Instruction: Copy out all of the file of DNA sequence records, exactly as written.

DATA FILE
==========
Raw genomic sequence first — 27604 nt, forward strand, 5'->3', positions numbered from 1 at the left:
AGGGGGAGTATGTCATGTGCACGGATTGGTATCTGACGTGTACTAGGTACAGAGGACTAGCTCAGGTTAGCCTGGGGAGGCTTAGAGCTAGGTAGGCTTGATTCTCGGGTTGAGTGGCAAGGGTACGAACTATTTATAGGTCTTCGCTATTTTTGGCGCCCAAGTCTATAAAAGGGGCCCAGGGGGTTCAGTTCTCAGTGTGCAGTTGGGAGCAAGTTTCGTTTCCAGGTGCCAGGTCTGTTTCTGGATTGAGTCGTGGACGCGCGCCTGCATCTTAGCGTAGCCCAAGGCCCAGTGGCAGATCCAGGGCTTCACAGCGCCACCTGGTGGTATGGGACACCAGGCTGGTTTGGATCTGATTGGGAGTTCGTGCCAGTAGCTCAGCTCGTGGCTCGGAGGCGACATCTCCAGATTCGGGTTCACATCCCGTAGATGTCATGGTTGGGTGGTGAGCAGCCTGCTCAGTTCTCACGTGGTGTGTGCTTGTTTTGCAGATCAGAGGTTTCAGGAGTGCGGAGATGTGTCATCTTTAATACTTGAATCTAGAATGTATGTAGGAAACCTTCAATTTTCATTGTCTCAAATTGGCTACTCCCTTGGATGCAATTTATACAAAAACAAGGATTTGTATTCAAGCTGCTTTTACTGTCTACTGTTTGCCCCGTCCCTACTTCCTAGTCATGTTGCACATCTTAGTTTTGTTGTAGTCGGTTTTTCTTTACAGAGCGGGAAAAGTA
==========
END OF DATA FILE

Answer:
Raw genomic sequence first — 27604 nt, forward strand, 5'->3', positions numbered from 1 at the left:
AGGGGGAGTATGTCATGTGCACGGATTGGTATCTGACGTGTACTAGGTACAGAGGACTAGCTCAGGTTAGCCTGGGGAGGCTTAGAGCTAGGTAGGCTTGATTCTCGGGTTGAGTGGCAAGGGTACGAACTATTTATAGGTCTTCGCTATTTTTGGCGCCCAAGTCTATAAAAGGGGCCCAGGGGGTTCAGTTCTCAGTGTGCAGTTGGGAGCAAGTTTCGTTTCCAGGTGCCAGGTCTGTTTCTGGATTGAGTCGTGGACGCGCGCCTGCATCTTAGCGTAGCCCAAGGCCCAGTGGCAGATCCAGGGCTTCACAGCGCCACCTGGTGGTATGGGACACCAGGCTGGTTTGGATCTGATTGGGAGTTCGTGCCAGTAGCTCAGCTCGTGGCTCGGAGGCGACATCTCCAGATTCGGGTTCACATCCCGTAGATGTCATGGTTGGGTGGTGAGCAGCCTGCTCAGTTCTCACGTGGTGTGTGCTTGTTTTGCAGATCAGAGGTTTCAGGAGTGCGGAGATGTGTCATCTTTAATACTTGAATCTAGAATGTATGTAGGAAACCTTCAATTTTCATTGTCTCAAATTGGCTACTCCCTTGGATGCAATTTATACAAAAACAAGGATTTGTATTCAAGCTGCTTTTACTGTCTACTGTTTGCCCCGTCCCTACTTCCTAGTCATGTTGCACATCTTAGTTTTGTTGTAGTCGGTTTTTCTTTACAGAGCGGGAAAAGTA